One-Way Ticket to Homelessness: The Victimization of Puerto Rico’s Addicts

This weekend we heard a story discussing the systematic “exporting” of drug addicts from many Puerto Rican municipalities to Chicago. We were disturbed both by the policy and by the way in which the story was framed in the pieces we heard.

The stories we heard emphasized a corruption scheme in which Puerto Rican municipal authorities sent out what they considered as nuisances and sketchy “rehabilitation” organizations, often claiming to represent Alcoholics Anonymous (AA), left them to the streets, taking for themselves their government benefits. The story is, indeed important, but we expect it to be framed in different terms.

The idea of exportation of humans as goods or merchandise is abhorrent. The treatment scam targeting our community seems discriminatory. The reports we heard did not consider the colonial context, implying that only Puerto Ricans were at fault. There is certainly much to be blamed on Puerto Rican authorities. The stories do indict a corrupt system that has been perpetuated and sustained by politicians, but not just on the island, but also on the mainland. Victim blaming Puerto Rico alone on this is irresponsible. The reports somewhat suggest Puerto Rico is drug infested and backward, yet they don’t mention the many U.S. municipalities that have also been involved in this kind of practice. As early as 2009, The New York Times reported a “one-way ticket” program to reduce New York City of its homeless population. By 2011 these programs had created many problems in Puerto Rico. At the time, Dr. José A. Vargas Vidot, founder of Iniciativa Comunitaria, stated that other mainland states, like Illinois, Connecticut, Florida and California were also sending addicted homeless people back to the island.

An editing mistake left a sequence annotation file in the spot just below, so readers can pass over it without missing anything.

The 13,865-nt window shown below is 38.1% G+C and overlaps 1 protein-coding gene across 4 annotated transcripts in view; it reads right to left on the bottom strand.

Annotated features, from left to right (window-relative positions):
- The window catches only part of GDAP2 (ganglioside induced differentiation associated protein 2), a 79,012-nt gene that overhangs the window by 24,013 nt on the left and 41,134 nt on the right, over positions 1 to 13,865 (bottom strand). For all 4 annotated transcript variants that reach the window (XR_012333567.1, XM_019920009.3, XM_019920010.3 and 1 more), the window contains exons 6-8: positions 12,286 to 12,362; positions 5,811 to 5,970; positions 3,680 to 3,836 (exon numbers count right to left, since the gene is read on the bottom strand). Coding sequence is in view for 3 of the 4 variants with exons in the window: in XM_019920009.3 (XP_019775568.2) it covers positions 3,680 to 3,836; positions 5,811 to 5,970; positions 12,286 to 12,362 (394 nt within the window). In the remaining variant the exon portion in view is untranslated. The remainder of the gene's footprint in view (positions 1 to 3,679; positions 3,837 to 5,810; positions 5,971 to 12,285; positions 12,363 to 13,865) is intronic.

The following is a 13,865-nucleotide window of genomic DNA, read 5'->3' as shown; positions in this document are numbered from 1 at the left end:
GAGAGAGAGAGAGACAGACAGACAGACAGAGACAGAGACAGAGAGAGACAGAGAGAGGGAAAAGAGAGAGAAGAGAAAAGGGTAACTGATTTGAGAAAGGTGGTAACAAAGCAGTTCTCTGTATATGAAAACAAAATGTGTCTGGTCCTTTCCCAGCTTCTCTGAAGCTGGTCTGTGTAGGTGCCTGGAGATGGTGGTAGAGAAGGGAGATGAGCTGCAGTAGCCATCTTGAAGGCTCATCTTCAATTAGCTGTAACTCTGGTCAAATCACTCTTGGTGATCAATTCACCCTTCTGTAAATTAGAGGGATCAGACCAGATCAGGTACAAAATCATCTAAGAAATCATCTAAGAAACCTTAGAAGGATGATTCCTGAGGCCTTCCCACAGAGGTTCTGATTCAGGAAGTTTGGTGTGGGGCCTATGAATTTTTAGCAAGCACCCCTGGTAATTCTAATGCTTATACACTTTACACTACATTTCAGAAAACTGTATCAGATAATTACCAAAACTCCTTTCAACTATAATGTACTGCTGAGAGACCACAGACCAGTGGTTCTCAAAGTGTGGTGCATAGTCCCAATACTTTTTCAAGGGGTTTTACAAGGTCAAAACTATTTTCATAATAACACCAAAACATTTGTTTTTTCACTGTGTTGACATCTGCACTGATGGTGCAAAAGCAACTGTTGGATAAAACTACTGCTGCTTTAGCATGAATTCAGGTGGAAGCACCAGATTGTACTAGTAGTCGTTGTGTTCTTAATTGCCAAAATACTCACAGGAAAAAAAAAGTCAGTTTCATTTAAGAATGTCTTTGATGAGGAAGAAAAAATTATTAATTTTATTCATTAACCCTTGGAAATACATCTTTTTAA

The shuffling of addicted homeless people is a major problem that should be addressed way beyond the identification of a particularly Puerto Rican pathology. It is a problem that is being faced by Puerto Ricans, but is one that goes way beyond the island. The story we heard this weekend is not going to the root to find out who benefits from these pernicious occurrences. The language used with Puerto Ricans is dehumanizing: export, illegal. These are words used to speak of merchandise, not people.

Our fellow Rebelde and one of our most outspoken boricuas, Marlena Fitzpatrick, argues:

This trend may be multi-faceted. And it responds to the enslavement instituted through the prison system. While these scams may be not-for-profit institutions, it is very well documented that our prison system is, in fact, for-profit. The mass incarceration our community suffers serves a particular Machiavellian purpose. Although this report talks about addicts who end up homeless, what about addicts ending up in prison? This is the population that ends up in jail, sometimes for an overwhelming amount of time. What if, the hidden agenda is for the addict to re-offend, and end up in the system, adding ‘un-deportable manpower’? After all, we’re talking about American citizens.

Trying to wrap our heads around this disturbing issue, we’re conducting a thorough investigative report. We’ve lined up a handful of reliable sources for several interviews. For starters, we talked to Jaclyn Díaz, a Puerto Rican born and raised in Chicago, who works as a medical assistant and case worker for a non-profit organization specialized in substance abuse. She states: